In their first results of the heralded program -- which was set up in the health law -- federal officials say about half of the accountable care organizations slowed spending but few met the requirements to qualify for bonuses.
Kaiser Health News: Capsules: ACOs Saving Some Money, But Medicare's Short On Details
The Centers for Medicare and Medicaid Services announced Thursday that overall, provider groups involved in Medicare ACO programs saved a total of $380 million in the first year. Sounds like a lot of money, but CMS declined to explain which hospitals were winners and which were losers, how it compared to expectations and how much the participants invested in coordinating care. Also missing is the scale of the savings; CMS did not provide the context of total spending by the ACOs (Gold, 1/31).
The Wall Street Journal: Coordinated Health Care Program Saves Millions
Nearly half of the 114 hospitals and doctor groups that began Accountable Care Organizations under the health law in 2012 managed to slow Medicare spending in their first year, but only 29 of them saved enough money to qualify for bonus payments, the Centers for Medicare and Medicaid Services said Thursday. CMS called the results "very promising"—particularly for the first year of a program that involved significant changes in the delivery of health care. But the fact that more than half the ACOs didn't achieve savings underscores the challenges that remain in curbing health-care costs this way (Beck, 1/30).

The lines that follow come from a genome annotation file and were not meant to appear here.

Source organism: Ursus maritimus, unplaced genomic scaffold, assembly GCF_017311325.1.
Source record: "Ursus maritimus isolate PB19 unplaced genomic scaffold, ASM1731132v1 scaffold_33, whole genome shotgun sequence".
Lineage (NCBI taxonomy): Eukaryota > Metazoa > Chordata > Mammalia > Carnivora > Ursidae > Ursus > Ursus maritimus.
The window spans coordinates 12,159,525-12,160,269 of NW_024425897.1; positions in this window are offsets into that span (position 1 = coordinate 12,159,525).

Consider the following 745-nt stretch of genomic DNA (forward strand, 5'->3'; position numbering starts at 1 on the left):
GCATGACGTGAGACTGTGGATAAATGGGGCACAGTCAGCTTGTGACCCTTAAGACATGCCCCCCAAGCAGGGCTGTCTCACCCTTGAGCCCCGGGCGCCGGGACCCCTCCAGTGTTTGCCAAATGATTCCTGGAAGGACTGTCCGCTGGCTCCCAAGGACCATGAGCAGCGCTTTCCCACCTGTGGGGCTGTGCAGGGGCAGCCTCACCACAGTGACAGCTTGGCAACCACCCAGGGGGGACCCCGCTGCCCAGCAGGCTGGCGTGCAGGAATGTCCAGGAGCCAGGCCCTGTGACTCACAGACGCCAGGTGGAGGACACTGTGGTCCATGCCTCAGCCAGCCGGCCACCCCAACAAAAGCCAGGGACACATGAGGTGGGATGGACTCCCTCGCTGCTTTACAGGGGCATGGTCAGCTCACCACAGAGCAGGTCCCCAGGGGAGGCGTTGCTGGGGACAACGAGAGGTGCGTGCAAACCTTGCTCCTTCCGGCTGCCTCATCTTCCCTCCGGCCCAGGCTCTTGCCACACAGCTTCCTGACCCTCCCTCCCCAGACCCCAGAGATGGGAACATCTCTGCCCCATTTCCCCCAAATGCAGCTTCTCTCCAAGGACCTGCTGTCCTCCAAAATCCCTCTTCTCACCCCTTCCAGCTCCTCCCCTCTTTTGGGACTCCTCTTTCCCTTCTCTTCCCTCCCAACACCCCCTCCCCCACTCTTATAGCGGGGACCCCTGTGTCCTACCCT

USA Today: New Care Organizations Save $380 Million In First Year
The section of the Affordable Care Act aimed at changing the treatment of Medicare beneficiaries saved the program more than $380 million in its first year of operation, a top Medicare official said Thursday. Accountable Care Organizations were created as part of the 2010 health care law and started in a series of pilot programs around the country. Instead of paying health care providers for each service they perform, ACOs focus on keeping patients out of the hospital (Kennedy, 1/30).
Reuters: U.S. Says Results Encouraging For Healthcare Delivery Reforms
The Obama administration on Thursday reported what it called encouraging results from efforts to reduce healthcare costs and improve the quality of care for more than 5 million Medicare beneficiaries under Obamacare. As part of President Barack Obama's healthcare reform law, the efforts center around more than 360 accountable care organizations (ACOs), which are networks of doctors, hospitals and other providers specially organized to help move Medicare away from traditional fee-for-service medicine (Morgan, 1/30).
Modern Healthcare: Providers Net Uneven Results From ACO Experiment
The first results for Medicare's biggest accountable care experiment under the Patient Protection and Affordable Care Act underscore the uneven progress so far by hospitals and doctors trying to curb healthcare costs by coordinating treatment and reducing unnecessary care. Slightly more than half of the 114 organizations to join one of two Medicare accountable care efforts in 2012 did not reduce health spending below targets during their first 12 months trying to do so, newly released CMS data show (Evans, 1/30).
CQ HealthBeat: New Savings Figures Buoy Hopes For Potential Of Medicare ACOs
Federal officials delivered an upbeat report Thursday on experiments launched under the health care law to re-engineer health care, reporting a "strong start" to programs to establish accountable care organizations and "bundled payment" contracts in which doctors and hospitals coordinate to deliver more efficient care (Reichard, 1/30).
Related KHN Coverage: FAQ On ACOs: Accountable Care Organizations, Explained (Gold, 8/23/2013).